Marketing of fresh fruits is evolving as consumers are becoming increasingly demanding of quality. Today's breeders, postharvest scientists, and the industry in general have to pay closer attention to consumers’ quality demands to guarantee commercial viability. Nelson (1970) objectively defined quality by describing it in three dimensions: search (or appearance), credence, and experience. In the case of fresh fruits, quality of appearance is important because, in most cases, consumers rely on it to decide whether to buy. Moreover, standards and grades for fresh fruits are typically based on appearance characteristics such as size, color, shape, and external damage. Another quality dimension includes credence attributes, which require a third party verification because it is not possible to confirm their presence by simple inspection or after tasting the product. Examples of credence attributes include organic, sustainable, functional, locally grown, and so on. The third quality dimension is experience, which relies on individuals’ overall sensory perceptions, because attributes are difficult to observe by visual inspection alone. It is believed that experience attributes are determinant in assuring repeated food sales, because it is the quality of similar products bought in the past (that is, one's previous experiences) that serve as an indicator of present and future quality (Shapiro, 1983). Also, several studies have demonstrated that optimal quality characteristics, as defined by consumers, are associated with willingness to pay premiums for fruit (Carew, 2000; McCluskey et al., 2007; Quagrainie et al., 2003).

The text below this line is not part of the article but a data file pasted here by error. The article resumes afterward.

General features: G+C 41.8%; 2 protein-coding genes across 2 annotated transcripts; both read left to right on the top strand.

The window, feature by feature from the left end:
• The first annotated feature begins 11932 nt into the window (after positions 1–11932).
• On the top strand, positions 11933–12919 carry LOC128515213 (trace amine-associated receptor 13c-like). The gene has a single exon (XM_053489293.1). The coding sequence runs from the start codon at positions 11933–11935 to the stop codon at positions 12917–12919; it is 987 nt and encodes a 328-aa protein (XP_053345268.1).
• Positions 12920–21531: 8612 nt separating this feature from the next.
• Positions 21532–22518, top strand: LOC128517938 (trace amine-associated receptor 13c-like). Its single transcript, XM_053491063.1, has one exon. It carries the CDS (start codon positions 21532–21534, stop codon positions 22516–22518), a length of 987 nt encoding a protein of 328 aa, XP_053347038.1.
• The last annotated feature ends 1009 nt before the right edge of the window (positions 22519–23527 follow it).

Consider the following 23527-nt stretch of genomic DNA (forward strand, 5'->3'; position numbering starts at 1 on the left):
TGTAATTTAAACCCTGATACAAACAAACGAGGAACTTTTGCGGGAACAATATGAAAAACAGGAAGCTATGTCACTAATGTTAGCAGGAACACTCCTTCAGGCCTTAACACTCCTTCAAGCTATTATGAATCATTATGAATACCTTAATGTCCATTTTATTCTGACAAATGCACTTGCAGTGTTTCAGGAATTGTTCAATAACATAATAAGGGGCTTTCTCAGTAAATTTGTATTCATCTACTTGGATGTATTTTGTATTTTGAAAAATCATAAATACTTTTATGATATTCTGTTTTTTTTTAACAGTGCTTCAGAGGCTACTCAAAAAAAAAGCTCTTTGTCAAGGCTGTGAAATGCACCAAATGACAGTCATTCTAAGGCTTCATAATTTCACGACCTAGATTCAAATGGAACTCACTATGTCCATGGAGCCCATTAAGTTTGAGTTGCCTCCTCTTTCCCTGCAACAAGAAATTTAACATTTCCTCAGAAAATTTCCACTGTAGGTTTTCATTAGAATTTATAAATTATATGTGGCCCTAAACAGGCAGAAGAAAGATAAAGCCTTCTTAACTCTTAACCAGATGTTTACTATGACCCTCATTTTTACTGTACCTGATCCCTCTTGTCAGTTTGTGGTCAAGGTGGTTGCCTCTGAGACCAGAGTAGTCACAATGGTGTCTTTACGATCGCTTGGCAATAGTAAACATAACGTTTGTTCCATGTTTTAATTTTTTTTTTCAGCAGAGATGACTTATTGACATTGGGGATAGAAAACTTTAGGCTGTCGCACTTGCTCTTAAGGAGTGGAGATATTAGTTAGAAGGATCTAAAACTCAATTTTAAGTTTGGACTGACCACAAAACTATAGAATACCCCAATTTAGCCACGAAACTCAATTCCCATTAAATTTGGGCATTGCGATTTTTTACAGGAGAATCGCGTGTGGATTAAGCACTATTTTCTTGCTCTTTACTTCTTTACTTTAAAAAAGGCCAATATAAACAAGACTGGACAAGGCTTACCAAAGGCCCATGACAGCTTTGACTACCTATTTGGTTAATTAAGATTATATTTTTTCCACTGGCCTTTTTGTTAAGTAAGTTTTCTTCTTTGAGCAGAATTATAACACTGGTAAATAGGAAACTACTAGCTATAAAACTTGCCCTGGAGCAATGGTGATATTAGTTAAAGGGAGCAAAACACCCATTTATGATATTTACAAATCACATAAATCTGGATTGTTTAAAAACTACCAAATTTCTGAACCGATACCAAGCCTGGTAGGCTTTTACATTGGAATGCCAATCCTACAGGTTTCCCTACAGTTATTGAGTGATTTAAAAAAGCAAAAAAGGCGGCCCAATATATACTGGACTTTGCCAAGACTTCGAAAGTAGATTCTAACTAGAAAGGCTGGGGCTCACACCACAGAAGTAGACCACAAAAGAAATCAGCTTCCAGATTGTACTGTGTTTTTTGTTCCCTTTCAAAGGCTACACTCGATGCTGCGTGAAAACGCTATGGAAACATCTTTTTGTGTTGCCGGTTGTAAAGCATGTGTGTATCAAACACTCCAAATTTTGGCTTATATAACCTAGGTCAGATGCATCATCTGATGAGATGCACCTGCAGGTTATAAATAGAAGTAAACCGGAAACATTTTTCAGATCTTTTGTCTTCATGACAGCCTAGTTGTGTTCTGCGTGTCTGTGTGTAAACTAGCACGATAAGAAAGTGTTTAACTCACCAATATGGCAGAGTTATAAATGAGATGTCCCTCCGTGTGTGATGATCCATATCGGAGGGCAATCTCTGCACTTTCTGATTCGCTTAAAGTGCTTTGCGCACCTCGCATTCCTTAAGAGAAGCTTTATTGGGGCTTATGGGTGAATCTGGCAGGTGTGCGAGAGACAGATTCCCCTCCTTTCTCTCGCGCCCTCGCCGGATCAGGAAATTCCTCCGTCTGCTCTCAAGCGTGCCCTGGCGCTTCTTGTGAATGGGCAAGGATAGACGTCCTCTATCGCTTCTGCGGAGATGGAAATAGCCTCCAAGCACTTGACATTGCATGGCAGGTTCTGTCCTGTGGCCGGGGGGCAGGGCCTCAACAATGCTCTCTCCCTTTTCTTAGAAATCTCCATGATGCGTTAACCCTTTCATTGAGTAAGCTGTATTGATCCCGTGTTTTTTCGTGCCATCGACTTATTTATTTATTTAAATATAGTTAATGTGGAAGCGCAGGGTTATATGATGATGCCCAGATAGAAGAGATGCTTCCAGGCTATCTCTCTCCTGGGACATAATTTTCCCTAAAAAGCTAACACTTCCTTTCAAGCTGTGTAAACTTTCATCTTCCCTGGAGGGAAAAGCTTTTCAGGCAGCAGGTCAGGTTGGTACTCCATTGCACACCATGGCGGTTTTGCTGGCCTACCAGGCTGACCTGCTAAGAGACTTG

This article investigates the effects of eating quality characteristics on the value consumers place on fresh ‘Anjou’ pear quality. This is an important research question for the pear industry because the potential of increasing commercial viability is dependent on the industry's capability of supplying consistent and optimal quality. Hence, information on consumers’ willingness to pay for quality attributes would help assign priority to the factors likely enhancing the characteristics leading to increased commercial viability. This information is also valuable for scientists such as fruit breeders and post-harvest researchers to help them focus research efforts on quality attributes likely to be responsible for making a product successful in the marketplace. To accomplish the study's objectives, we used data from two sensory tests in which pears under different post-harvest treatments were analyzed. Treatments consisted of applying varying amounts of ethylene, a naturally occurring hormone, to pears at two different times during the marketing season (December and March).